17. Comparative physical mapping of rice BAC clones linked to resistance genes Glh,Bph-3 and xa-5 in Oryza sativa L.and O.granulata Nees et Am.ex Watt.

    Institute of Scientific and Technical Information of China (English)

    XIONG Zhiyong; TAN Guangxuan; YOU Aiqing; HE Guangyuan; SHE Chaowen; LI Lijia; SONG Yunchun

    2004-01-01

    Oryza granulata Nees et Arn. ex Watt. is one of the three wild relatives of rice, which are the most valuable for study and utilization in China. In this study, the homology and physical locations of three rice resistance genes, Glh,Bph-3 and xa-5 are comparatively analyzed between O. sativa and O. granulata by Southern blotting and fluorescence in situ hybridization (FISH). The results of Southern blotting indicate that there exist homologous sequences of the tested RFLP markers in O. granulata. By using three bacterial artificial chromosome (BAC) clones scanned by the tested RFLP as probes, FISH signals are detected on both mitotic and pachytene chromosomes in O. sativa and O. granulata.Dual-color FISH demonstrates that two of the three BAC clones (14E16 and 38J9) are located on the short arm of the same chromosome pair in O. granulata. Additionally, colinearity is shown for the two clones between O. sativa and O.granulata. Another BAC clone 44B4 is located on the end of the short arm of other chromosome pair in these two species.Although the phylogenetic relationship between O. sativa and O. granulata is the most distinct in Oryza and these two species have evidently different biological features and ecological habits, the relative lengths and arm ratios of the detected chromosomes and the relative positions of the tested clone signals on chromosomes in O. granulata are quite similar to those in O. sativa.

  18. Poliovirus 2A protease triggers a selective nucleo-cytoplasmic redistribution of splicing factors to regulate alternative pre-mRNA splicing.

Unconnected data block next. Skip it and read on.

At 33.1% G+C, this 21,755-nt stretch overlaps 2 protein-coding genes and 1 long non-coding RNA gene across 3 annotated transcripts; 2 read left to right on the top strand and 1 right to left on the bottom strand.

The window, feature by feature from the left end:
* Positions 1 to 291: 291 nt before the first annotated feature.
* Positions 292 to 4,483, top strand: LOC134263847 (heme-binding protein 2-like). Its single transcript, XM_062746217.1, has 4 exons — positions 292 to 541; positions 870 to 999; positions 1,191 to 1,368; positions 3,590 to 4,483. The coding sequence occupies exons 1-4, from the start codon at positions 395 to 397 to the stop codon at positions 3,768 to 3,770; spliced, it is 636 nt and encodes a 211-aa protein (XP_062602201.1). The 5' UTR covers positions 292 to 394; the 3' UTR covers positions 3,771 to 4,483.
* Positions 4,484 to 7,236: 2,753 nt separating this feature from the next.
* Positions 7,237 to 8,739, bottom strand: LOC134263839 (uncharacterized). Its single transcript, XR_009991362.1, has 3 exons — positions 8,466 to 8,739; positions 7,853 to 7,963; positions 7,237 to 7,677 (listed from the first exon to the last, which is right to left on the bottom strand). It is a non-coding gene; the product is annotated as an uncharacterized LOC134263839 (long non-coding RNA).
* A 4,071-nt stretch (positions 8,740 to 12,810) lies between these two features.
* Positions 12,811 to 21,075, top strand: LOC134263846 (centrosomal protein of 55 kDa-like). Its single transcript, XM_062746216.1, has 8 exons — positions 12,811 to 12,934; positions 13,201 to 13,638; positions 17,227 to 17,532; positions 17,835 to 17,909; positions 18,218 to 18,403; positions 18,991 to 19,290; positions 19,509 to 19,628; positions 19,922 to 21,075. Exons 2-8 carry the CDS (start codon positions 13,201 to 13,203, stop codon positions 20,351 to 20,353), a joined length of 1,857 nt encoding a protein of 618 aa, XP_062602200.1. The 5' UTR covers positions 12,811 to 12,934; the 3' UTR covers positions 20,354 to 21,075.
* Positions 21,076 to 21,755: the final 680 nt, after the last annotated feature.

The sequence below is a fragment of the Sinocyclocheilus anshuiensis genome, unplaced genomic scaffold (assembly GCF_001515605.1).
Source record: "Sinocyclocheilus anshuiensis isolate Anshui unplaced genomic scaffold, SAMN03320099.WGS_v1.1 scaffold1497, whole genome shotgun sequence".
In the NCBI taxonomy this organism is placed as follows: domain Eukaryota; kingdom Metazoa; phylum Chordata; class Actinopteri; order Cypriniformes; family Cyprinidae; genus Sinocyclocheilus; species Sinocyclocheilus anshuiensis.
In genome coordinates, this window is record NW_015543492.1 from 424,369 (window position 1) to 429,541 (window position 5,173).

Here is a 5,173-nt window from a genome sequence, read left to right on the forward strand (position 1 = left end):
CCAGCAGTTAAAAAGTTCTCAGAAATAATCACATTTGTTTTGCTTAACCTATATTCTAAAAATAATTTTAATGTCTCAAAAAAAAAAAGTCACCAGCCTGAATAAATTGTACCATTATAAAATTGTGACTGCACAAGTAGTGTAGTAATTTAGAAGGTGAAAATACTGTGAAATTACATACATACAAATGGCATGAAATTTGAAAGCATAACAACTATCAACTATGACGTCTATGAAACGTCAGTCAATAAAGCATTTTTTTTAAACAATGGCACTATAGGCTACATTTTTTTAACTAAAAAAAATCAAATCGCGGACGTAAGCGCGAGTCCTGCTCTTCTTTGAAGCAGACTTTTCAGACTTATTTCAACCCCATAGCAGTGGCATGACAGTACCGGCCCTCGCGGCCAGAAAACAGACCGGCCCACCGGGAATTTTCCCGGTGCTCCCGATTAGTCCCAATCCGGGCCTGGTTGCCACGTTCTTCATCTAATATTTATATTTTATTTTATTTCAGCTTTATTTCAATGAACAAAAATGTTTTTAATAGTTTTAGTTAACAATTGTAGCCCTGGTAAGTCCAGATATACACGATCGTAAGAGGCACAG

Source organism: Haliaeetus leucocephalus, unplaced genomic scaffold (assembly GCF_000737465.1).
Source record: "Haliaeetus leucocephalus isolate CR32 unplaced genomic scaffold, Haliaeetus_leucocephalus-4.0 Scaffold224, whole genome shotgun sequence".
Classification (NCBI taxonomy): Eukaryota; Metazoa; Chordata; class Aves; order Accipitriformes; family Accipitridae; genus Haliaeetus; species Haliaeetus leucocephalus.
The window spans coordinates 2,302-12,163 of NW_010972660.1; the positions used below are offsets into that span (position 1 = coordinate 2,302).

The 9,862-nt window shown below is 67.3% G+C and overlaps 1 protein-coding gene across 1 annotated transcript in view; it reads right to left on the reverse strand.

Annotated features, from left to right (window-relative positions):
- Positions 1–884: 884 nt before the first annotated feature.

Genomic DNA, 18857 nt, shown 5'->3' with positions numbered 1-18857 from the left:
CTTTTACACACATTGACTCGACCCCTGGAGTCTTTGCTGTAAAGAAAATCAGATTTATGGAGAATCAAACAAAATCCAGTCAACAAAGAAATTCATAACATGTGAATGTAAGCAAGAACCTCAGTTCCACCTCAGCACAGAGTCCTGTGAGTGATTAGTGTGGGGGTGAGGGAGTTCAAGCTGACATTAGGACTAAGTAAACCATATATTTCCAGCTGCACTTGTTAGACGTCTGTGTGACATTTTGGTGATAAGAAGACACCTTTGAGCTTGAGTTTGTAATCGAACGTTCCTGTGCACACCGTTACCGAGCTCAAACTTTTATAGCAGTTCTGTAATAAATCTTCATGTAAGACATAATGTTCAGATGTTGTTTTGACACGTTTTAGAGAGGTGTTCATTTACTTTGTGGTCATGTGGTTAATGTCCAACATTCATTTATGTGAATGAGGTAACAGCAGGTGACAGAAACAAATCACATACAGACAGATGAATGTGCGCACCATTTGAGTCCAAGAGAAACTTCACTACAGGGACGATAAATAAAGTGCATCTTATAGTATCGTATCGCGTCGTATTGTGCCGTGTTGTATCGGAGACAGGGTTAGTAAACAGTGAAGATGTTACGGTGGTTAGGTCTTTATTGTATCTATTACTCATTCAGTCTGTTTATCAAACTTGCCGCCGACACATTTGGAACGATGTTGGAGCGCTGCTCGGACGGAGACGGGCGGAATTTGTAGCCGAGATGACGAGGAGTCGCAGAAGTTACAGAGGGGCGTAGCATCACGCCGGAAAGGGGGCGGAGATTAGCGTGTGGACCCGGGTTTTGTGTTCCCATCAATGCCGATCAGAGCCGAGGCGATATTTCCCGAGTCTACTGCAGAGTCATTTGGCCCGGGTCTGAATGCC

Directory of Open Access Journals (Sweden)

    Enrique Álvarez

    Full Text Available Poliovirus protease 2A (2A(pro obstructs host gene expression by reprogramming transcriptional and post-transcriptional regulatory events during infection. Here we demonstrate that expression of 2A(pro induces a selective nucleo-cytoplasm translocation of several important RNA binding proteins and splicing factors. Subcellular fractionation studies, together with immunofluorescence microscopy revealed an asymmetric distribution of HuR and TIA1/TIAR in 2A(pro expressing cells, which modulates splicing of the human Fas exon 6. Consistent with this result, knockdown of HuR or overexpression of TIA1/TIAR, leads to Fas exon 6 inclusion in 2A(pro-expressing cells. Therefore, poliovirus 2A(pro can target alternative pre-mRNA splicing by regulating protein shuttling between the nucleus and the cytoplasm.

  19. Potent and Selective Triazole-Based Inhibitors of the Hypoxia-Inducible Factor Prolyl-Hydroxylases with Activity in the Murine Brain.

    Directory of Open Access Journals (Sweden)

    Mun Chiang Chan

    Full Text Available As part of the cellular adaptation to limiting oxygen availability in animals, the expression of a large set of genes is activated by the upregulation of the hypoxia-inducible transcription factors (HIFs. Therapeutic activation of the natural human hypoxic response can be achieved by the inhibition of the hypoxia sensors for the HIF system, i.e. the HIF prolyl-hydroxylases (PHDs. Here, we report studies on tricyclic triazole-containing compounds as potent and selective PHD inhibitors which compete with the 2-oxoglutarate co-substrate. One compound (IOX4 induces HIFα in cells and in wildtype mice with marked induction in the brain tissue, revealing that it is useful for studies aimed at validating the upregulation of HIF for treatment of cerebral diseases including stroke.

  20. The effect of the gas factor on selecting the thickness of a layer during two-layer getting of thick seams. [USSR

    Energy Technology Data Exchange (ETDEWEB)

    Varekha, Zh P; Kurkin, A S; Vechera, V N

    1979-01-01

    For technico-economic